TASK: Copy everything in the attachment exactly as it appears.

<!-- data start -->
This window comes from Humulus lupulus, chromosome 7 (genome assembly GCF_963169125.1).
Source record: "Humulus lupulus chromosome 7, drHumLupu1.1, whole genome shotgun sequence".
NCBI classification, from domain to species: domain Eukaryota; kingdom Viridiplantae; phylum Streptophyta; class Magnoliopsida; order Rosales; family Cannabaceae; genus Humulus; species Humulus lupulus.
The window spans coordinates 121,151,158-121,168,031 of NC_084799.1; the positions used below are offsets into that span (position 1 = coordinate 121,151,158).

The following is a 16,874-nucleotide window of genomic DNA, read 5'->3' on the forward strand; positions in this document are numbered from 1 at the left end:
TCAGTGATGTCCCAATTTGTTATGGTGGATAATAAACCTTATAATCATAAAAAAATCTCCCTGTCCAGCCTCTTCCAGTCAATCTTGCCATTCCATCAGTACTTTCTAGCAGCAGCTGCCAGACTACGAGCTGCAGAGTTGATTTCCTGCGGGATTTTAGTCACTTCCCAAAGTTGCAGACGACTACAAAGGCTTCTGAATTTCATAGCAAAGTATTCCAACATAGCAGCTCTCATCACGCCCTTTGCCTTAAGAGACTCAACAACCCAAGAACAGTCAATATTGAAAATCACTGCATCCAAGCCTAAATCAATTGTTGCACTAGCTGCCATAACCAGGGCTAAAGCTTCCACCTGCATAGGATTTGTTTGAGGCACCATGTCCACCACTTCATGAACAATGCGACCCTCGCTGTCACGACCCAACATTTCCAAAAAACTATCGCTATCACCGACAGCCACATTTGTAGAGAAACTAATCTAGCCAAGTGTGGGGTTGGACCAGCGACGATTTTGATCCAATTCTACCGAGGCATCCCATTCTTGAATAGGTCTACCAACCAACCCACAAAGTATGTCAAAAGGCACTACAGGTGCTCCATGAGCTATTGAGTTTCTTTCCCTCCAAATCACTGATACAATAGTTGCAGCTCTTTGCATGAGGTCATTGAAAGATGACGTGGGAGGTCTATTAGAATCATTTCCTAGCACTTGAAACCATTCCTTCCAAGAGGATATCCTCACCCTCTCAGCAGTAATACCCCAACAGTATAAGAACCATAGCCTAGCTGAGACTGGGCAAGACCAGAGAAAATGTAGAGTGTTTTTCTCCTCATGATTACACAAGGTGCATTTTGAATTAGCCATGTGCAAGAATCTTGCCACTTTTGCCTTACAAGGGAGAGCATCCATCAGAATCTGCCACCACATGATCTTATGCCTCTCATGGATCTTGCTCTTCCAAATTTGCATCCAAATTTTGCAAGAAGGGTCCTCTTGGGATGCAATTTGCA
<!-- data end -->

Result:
This window comes from Humulus lupulus, chromosome 7 (genome assembly GCF_963169125.1).
Source record: "Humulus lupulus chromosome 7, drHumLupu1.1, whole genome shotgun sequence".
NCBI classification, from domain to species: domain Eukaryota; kingdom Viridiplantae; phylum Streptophyta; class Magnoliopsida; order Rosales; family Cannabaceae; genus Humulus; species Humulus lupulus.
The window spans coordinates 121,151,158-121,168,031 of NC_084799.1; the positions used below are offsets into that span (position 1 = coordinate 121,151,158).

The following is a 16,874-nucleotide window of genomic DNA, read 5'->3' on the forward strand; positions in this document are numbered from 1 at the left end:
TCAGTGATGTCCCAATTTGTTATGGTGGATAATAAACCTTATAATCATAAAAAAATCTCCCTGTCCAGCCTCTTCCAGTCAATCTTGCCATTCCATCAGTACTTTCTAGCAGCAGCTGCCAGACTACGAGCTGCAGAGTTGATTTCCTGCGGGATTTTAGTCACTTCCCAAAGTTGCAGACGACTACAAAGGCTTCTGAATTTCATAGCAAAGTATTCCAACATAGCAGCTCTCATCACGCCCTTTGCCTTAAGAGACTCAACAACCCAAGAACAGTCAATATTGAAAATCACTGCATCCAAGCCTAAATCAATTGTTGCACTAGCTGCCATAACCAGGGCTAAAGCTTCCACCTGCATAGGATTTGTTTGAGGCACCATGTCCACCACTTCATGAACAATGCGACCCTCGCTGTCACGACCCAACATTTCCAAAAAACTATCGCTATCACCGACAGCCACATTTGTAGAGAAACTAATCTAGCCAAGTGTGGGGTTGGACCAGCGACGATTTTGATCCAATTCTACCGAGGCATCCCATTCTTGAATAGGTCTACCAACCAACCCACAAAGTATGTCAAAAGGCACTACAGGTGCTCCATGAGCTATTGAGTTTCTTTCCCTCCAAATCACTGATACAATAGTTGCAGCTCTTTGCATGAGGTCATTGAAAGATGACGTGGGAGGTCTATTAGAATCATTTCCTAGCACTTGAAACCATTCCTTCCAAGAGGATATCCTCACCCTCTCAGCAGTAATACCCCAACAGTATAAGAACCATAGCCTAGCTGAGACTGGGCAAGACCAGAGAAAATGTAGAGTGTTTTTCTCCTCATGATTACACAAGGTGCATTTTGAATTAGCCATGTGCAAGAATCTTGCCACTTTTGCCTTACAAGGGAGAGCATCCATCAGAATCTGCCACCACATGATCTTATGCCTCTCATGGATCTTGCTCTTCCAAATTTGCATCCAAATTTTGCAAGAAGGGTCCTCTTGGGATGCAATTTGCA